Now, and this is important (and I’ve mentioned this before), what is going on with this data is that it is all STATIC. That is, as opposed to dynamic. This stuff has a specific aspect about it, that is, once I grab “it”, “it” is basically done as far as my interaction with it. I might read it or look at it, but “it” stays the same. This works for movies, documents of a collected nature, music, and so on. I have it and that’s that. So this data is all kept in one place.

In other folders, I have more dynamic stuff, like e-mail I’ve sent, documentary in-process stuff, raw footage, work documents, and so on. This stuff is still being worked with, still being engaged. So it doesn’t make ANY sense to put it on this static location. I might, if it strikes me, put a backup folder on the same drive as the static folder, but that’s simply for redundancy, not because it should be there. I’m basically piggybacking on the infrastructure already there, like leaving my valuables at work because work is unusually protected or secure.

That said, once my dynamic stuff becomes static (new job, documentary is complete), then it becomes static and is shoved on the drive as needed.

So this, in a very simple nutshell, is how I approach my data. I do not pretend it would work for everyone, and I’m not overly interested in hearing about improvements to my system. It morphs, adds and deletes ideas. But for now, that’s how the terabyte storage is split up. And I tell you, I can get an idea in my head (where’s that podcast I wanted? Where’s that old website with the cool pictures I saved?) and I can get to it within a very short time, sometimes a few seconds. That’s good enough for me.


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4 Comments

  1. sclozza says:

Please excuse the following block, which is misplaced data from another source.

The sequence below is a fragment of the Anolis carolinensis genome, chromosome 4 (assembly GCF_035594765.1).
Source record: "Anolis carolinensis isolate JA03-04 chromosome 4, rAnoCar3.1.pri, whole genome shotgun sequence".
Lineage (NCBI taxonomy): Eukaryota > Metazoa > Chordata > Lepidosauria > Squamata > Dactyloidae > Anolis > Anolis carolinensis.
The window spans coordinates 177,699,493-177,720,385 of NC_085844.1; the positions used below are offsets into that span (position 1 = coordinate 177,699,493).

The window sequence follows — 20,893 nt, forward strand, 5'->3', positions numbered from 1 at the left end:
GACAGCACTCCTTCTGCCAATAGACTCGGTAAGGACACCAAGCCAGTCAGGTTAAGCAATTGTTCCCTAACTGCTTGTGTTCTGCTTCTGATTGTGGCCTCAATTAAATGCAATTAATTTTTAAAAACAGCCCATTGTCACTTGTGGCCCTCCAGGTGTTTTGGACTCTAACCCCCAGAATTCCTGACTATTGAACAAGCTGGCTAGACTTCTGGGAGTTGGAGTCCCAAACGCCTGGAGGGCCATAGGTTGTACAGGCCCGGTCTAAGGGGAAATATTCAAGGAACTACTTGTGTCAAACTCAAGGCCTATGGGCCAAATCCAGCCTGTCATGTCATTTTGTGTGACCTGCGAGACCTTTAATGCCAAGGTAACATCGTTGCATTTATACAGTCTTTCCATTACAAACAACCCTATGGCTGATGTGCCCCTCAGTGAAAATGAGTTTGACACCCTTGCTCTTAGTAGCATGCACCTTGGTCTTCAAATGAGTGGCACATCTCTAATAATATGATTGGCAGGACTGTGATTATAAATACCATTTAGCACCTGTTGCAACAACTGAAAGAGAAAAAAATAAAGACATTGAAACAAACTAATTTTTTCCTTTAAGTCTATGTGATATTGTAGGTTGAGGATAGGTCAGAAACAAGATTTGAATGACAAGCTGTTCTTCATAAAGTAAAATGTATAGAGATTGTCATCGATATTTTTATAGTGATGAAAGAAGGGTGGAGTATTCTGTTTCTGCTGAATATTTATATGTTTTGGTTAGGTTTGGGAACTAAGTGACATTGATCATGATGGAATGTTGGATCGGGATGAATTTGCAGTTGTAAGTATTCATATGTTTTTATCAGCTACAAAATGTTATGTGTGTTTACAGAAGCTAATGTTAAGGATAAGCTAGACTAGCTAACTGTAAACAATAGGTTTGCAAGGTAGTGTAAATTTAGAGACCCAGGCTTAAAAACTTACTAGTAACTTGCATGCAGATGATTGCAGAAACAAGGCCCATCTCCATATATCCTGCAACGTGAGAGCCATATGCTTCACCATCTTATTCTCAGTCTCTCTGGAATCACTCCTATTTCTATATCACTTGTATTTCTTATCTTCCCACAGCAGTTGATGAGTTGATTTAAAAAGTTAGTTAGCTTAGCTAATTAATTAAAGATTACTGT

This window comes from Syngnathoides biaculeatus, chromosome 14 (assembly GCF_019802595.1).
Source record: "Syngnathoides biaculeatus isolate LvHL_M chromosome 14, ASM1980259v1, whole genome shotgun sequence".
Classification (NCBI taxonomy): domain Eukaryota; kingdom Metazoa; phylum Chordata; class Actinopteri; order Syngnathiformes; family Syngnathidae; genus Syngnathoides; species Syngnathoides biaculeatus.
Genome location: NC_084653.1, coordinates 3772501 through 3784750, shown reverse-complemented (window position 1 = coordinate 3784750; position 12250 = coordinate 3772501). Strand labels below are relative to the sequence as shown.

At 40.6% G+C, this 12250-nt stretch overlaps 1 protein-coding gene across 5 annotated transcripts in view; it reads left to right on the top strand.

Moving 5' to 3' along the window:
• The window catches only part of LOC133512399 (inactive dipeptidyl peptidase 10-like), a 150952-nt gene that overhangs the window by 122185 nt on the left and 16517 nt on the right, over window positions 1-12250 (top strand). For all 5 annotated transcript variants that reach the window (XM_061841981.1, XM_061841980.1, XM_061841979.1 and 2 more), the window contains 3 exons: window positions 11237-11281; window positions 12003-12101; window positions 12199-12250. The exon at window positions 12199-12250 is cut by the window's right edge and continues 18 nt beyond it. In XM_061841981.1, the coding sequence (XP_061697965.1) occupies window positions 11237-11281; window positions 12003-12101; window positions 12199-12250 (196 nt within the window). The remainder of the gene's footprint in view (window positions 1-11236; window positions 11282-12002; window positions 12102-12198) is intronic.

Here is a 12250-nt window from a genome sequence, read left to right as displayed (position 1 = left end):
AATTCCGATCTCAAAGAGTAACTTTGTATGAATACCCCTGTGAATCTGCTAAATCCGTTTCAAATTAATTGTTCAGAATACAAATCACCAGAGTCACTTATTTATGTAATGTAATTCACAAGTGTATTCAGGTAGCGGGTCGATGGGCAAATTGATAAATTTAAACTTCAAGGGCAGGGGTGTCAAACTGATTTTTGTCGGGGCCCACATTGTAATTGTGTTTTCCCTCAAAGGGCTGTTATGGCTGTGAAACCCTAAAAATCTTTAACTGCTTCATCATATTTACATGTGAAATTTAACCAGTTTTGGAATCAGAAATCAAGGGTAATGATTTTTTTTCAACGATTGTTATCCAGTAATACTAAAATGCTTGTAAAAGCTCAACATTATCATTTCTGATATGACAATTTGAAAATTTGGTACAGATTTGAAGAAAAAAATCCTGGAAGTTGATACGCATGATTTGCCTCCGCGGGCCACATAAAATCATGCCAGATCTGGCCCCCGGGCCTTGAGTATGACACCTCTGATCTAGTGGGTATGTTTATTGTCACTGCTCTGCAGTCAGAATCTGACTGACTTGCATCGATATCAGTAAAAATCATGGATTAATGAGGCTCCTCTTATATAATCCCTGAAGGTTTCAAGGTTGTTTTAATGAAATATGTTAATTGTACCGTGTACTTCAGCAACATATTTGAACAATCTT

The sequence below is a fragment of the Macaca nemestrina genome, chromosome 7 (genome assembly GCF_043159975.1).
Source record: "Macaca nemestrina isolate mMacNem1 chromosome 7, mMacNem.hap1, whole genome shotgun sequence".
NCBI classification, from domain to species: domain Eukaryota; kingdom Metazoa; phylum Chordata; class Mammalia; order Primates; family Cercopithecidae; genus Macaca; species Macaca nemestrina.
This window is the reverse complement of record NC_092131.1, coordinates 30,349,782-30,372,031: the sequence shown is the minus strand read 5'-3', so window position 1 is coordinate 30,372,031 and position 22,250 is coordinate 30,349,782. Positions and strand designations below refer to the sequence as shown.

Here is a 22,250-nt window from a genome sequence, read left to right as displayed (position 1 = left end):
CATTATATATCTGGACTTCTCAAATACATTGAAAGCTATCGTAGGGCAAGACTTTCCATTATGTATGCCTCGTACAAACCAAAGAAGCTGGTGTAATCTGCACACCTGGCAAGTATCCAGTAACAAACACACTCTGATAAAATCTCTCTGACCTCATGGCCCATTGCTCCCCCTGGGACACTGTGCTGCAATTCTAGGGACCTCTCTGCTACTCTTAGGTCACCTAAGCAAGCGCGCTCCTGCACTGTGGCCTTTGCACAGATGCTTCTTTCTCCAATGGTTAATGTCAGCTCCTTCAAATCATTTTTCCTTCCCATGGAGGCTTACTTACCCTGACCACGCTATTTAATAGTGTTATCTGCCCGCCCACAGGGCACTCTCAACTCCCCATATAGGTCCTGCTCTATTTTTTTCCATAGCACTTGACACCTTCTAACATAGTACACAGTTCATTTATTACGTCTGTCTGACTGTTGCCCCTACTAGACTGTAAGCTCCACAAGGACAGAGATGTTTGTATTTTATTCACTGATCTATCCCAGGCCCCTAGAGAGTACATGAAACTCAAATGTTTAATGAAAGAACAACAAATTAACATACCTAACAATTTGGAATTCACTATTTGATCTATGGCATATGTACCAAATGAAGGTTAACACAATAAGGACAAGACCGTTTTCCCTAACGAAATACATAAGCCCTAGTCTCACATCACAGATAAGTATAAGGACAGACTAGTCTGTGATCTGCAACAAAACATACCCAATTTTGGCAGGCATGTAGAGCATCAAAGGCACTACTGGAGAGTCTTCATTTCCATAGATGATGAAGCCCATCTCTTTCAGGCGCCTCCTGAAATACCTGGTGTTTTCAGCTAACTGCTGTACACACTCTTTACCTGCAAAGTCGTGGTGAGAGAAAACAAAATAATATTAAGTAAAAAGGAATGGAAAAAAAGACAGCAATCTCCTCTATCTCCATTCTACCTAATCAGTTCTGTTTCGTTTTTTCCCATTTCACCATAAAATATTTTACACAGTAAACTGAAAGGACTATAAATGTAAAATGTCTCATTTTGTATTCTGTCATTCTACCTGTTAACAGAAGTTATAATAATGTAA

In terms of personality, we are the same. I just couldn’t cope with having a mess of randomly named files. Whenever I am showing one of my project supervisors at university some work on her laptop, I cannot fathom how she can get anything done with her random-file-dump approach. Similarly, she can’t understand why I would go to so much trouble to make so many subdirectories

  2. Ryan says:

    First off, thanks very much for listening to our requests….

    I agree that this makes a lot of sense (and it’s the way I store my own meager collections), but I’ve always wanted more.

    I find saving webpages especially frustrating and was wondering how you went about it. Saving pages from the browser seems inefficient, especially when you want to save more than one page from a site, and you end up with rewritten links to a folder you now have to keep static. Do you bother with scripts or Teleport-like programs for your web archiving on a whim? Do you include any metadata of your own in terms of the original URL/WHOIS data, or the links by which you came to find the now archived page?

    That concept of adding personal metadata to a collection is what always got me going and was the root of the question I didn’t fully ask in the last comment. I continue to dump media into categories like you do, but it kills me that there’s such a lack of context and the original file name is often useless in an organizational sense, but incredibly important with respect to proper [read: OCD?] archiving.

    I imagine some kind of card catalog would be impossible on the scale at which you acquire files, but is this something you daydream about too? For instance, what do you do when you’re pulling down photos and they’re named “1.jpg” “2.jpg” etc. Likely you’ve encountered tons of those, so do you have a rule for renaming them? Do you have little ID files that go along with them that list the source, original filename, creator, breadcrumbs of any kind?

    This is the magical, impossibly complicated system I was hoping to hear you describe….

    Do you aspire for that level of organization? Have you worked on a partial solution at any time? Do you have something like this in place, but consider it a trade secret?

  3. Just wonderin' says:

    So when are you gonna put up a torrent with all this stuff?

  4. Lazlo Nibble says:

    I don’t have anywhere near as much stuff as Jason does, but there’s still quite a lot. In another instance of that weird Jason/Lazlo synchronicity I file things in pretty much the same way: vague buckets that get split into less-vague buckets as the vague buckets get too big to manage.

    That’s text. Images are handled similarly but with one caveat: I actually do tag ‘em with IPTC metadata (usually just keywords) whenever possible. I wish there was an easy way to do that with plaintext. There are some standards for it (like TEI-C) but the tool stacks are aimed at people with MLS degrees…